Georgetown suffered one of the more humiliating losses in program history in this year's NCAA tournament, with star Otto Porter right in the middle of his team's lackluster overall showing.
But how much will this letdown performance impact Porter's NBA draft stock come June? He certainly didn't look sharp out there with thousands of eyeballs watching.
Porter finished 5-of-17 from the floor for 13 points, made a couple of turnovers and got beat once or twice defensively.
And it won't matter.
After a season when Porter led Georgetown to a No. 2 seed, averaging 16.2 points and 7.5 rebounds on 48 percent shooting and 42.2 percent from downtown, scouts can toss this game film right out the window.
For starters, Porter doesn't project as a guy who's going to take over offensively anyway. He won't be a top-two scoring option at the next level. But at Georgetown, without anyone else on the roster capable of creating their own offense, Porter is given the go-to cap.
The only thing is, he doesn't have the skill set to efficiently take on that responsibility on a routine basis. Porter is a complementary scorer. He plays off of his teammates, not the other way around.
Porter finishes off cuts and slashes to the basket:
Porter is a spot-up catch-and-shoot player on the perimeter:
Porter is deadly in the open floor:
But Porter is not someone who's going to create half-court offense off the dribble:
You don't have to be viewed as a go-to option for points to be drafted early on. Take a look at Michael Kidd-Gilchrist. He went No. 2 overall in 2012 without the ability to create his own shot.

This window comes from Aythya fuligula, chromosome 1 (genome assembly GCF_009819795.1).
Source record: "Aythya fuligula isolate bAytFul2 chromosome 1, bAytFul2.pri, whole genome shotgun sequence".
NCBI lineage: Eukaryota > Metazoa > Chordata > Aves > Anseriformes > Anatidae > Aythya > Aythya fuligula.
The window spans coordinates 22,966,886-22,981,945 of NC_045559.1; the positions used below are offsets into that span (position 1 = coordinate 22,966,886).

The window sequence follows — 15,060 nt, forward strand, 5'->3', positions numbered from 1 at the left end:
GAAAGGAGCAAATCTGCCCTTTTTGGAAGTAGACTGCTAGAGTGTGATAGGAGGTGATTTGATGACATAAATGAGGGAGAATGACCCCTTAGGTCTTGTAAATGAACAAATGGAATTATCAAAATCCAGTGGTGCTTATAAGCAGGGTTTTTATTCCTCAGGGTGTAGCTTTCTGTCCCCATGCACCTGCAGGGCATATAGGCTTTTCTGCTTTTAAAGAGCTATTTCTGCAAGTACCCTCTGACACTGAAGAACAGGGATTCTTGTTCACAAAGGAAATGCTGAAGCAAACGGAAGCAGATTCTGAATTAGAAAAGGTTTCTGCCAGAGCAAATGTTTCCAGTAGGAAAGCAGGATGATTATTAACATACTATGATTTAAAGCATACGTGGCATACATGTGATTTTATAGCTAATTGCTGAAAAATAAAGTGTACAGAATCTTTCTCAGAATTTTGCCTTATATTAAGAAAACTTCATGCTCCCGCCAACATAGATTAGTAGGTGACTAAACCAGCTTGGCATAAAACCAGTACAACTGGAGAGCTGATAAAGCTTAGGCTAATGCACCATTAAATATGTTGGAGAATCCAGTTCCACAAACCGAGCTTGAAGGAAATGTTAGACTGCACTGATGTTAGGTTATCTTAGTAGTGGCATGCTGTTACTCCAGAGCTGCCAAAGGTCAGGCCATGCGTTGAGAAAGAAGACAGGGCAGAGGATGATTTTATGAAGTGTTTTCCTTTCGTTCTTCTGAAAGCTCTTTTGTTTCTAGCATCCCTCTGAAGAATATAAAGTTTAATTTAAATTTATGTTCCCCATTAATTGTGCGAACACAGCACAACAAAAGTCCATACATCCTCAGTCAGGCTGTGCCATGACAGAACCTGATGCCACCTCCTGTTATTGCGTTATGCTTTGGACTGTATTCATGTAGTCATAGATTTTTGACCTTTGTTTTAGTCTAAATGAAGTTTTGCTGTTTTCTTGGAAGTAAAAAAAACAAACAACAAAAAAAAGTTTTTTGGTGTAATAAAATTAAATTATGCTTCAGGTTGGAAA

Because Porter is so versatile and multidimensional, he doesn't have to rely on scoring in order to be effective.
Despite his poor shooting performance against Florida Gulf Coast, he still managed to bring in 13 rebounds. Other times, it's a couple of blocks, or steals, or assists.
He's the type of guy you can plug into any lineup without having to worry that his skill set will clash with his surrounding personnel. Porter makes everyone around him better. Case in point, this Georgetown team, whose rotation is far from intimidating yet found a way to earn a No. 2 seed in the Big Dance.
Markel Starks, D'Vauntes Smith-Rivera and Greg Whittington wouldn't have had the seasons they had without Porter's presence in the lineup.
Porter projects as a winning two-way rotation player on the wing, the way Tayshaun Prince was for the Detroit Pistons in the mid-2000s.
When analyzing Porter's draft stock, you have to take into consideration the draft stocks of his direct competitors. And at the top of this draft, there just isn't anyone you can confidently say is a safer bet that still offers high reward.
Though still a few months from June, Porter has already established himself as one of the premier prospects in America. He didn't lose that game to Florida Gulf Coast. Georgetown did. And though he might take the fall, his draft stock remains protected.